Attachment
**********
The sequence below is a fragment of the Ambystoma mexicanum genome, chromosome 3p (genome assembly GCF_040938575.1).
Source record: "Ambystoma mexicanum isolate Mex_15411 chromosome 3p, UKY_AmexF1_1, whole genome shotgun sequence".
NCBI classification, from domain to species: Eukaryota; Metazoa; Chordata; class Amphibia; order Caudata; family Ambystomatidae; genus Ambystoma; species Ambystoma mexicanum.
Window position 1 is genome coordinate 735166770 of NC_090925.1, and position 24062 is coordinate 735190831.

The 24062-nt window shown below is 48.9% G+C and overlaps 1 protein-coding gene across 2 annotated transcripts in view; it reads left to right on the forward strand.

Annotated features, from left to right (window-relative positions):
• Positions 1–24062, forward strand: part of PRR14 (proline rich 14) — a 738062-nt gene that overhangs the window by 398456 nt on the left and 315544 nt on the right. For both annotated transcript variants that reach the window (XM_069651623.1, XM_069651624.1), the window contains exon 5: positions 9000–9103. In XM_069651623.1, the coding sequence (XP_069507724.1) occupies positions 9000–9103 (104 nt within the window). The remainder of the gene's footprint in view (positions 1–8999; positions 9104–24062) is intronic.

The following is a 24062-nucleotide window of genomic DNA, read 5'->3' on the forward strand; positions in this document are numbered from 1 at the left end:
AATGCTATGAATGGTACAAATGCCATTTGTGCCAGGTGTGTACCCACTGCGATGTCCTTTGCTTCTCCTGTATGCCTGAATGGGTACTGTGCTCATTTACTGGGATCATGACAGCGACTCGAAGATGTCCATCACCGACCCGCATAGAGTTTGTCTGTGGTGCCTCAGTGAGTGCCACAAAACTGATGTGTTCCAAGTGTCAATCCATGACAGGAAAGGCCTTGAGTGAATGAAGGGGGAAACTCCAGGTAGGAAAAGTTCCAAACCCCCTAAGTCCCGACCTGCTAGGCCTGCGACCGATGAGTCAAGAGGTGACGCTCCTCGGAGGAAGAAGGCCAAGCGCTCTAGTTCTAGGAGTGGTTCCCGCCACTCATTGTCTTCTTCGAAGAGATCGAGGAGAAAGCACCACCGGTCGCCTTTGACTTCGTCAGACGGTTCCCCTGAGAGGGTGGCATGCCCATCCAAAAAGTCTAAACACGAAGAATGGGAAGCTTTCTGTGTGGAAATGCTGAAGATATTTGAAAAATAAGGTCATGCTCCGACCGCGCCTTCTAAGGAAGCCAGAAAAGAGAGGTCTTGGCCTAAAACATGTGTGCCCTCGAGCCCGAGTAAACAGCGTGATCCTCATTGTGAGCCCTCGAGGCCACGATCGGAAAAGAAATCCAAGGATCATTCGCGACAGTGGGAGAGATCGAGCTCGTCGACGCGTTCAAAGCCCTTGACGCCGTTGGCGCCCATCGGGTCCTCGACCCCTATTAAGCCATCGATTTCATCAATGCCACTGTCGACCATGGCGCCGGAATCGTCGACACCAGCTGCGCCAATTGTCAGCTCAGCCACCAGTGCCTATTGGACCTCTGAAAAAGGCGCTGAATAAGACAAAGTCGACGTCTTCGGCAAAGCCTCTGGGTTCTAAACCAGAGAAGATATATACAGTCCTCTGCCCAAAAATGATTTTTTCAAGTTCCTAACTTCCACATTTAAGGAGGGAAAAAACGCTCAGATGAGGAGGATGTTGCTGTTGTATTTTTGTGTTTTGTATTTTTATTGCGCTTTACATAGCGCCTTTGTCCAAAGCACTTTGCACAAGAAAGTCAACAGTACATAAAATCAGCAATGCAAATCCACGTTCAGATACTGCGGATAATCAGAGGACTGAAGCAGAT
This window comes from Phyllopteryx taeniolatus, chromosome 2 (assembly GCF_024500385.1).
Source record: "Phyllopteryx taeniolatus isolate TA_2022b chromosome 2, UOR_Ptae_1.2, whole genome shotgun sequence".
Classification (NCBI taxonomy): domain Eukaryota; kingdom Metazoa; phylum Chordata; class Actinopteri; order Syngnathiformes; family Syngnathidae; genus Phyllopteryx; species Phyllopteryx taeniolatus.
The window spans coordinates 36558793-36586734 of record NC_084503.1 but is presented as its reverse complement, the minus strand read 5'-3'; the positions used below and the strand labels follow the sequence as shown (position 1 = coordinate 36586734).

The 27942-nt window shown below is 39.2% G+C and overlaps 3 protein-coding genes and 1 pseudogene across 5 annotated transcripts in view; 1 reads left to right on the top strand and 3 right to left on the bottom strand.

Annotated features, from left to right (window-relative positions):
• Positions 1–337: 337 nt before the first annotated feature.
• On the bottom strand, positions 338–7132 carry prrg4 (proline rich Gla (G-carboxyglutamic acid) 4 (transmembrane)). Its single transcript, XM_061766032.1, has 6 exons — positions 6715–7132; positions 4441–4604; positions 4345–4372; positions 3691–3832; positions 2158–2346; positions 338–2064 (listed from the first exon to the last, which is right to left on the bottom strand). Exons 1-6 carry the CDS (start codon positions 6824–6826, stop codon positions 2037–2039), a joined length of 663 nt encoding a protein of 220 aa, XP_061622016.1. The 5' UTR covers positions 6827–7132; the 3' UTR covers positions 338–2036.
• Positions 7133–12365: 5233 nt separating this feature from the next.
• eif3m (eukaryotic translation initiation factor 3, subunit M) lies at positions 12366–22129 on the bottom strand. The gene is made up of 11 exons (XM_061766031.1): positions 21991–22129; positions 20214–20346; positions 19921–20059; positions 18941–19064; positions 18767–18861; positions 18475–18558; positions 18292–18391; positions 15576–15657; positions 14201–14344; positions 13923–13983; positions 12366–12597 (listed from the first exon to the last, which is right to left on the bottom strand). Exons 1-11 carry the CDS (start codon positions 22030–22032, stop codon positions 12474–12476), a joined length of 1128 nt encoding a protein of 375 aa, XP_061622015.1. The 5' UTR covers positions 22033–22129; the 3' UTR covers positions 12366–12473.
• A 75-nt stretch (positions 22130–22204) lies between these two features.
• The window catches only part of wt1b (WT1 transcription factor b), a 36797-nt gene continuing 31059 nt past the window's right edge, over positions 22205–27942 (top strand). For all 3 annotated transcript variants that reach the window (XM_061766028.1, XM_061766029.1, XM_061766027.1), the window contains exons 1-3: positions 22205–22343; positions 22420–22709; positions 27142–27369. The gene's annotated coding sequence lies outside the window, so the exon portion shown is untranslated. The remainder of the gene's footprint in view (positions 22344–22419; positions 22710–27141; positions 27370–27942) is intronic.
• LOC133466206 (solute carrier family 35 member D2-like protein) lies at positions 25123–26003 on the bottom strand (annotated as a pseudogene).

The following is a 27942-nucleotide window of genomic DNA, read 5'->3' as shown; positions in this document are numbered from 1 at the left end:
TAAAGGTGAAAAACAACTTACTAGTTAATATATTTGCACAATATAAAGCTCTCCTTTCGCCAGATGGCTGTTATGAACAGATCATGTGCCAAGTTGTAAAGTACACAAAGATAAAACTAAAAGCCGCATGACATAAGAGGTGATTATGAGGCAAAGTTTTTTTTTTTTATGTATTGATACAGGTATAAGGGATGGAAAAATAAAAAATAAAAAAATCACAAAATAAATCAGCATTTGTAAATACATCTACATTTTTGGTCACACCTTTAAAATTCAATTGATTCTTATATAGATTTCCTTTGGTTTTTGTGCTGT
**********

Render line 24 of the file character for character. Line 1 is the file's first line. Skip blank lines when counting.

TAAAGGTGAAAAACAACTTACTAGTTAATATATTTGCACAATATAAAGCTCTCCTTTCGCCAGATGGCTGTTATGAACAGATCATGTGCCAAGTTGTAAAGTACACAAAGATAAAACTAAAAGCCGCATGACATAAGAGGTGATTATGAGGCAAAGTTTTTTTTTTTTATGTATTGATACAGGTATAAGGGATGGAAAAATAAAAAATAAAAAAATCACAAAATAAATCAGCATTTGTAAATACATCTACATTTTTGGTCACACCTTTAAAATTCAATTGATTCTTATATAGATTTCCTTTGGTTTTTGTGCTGT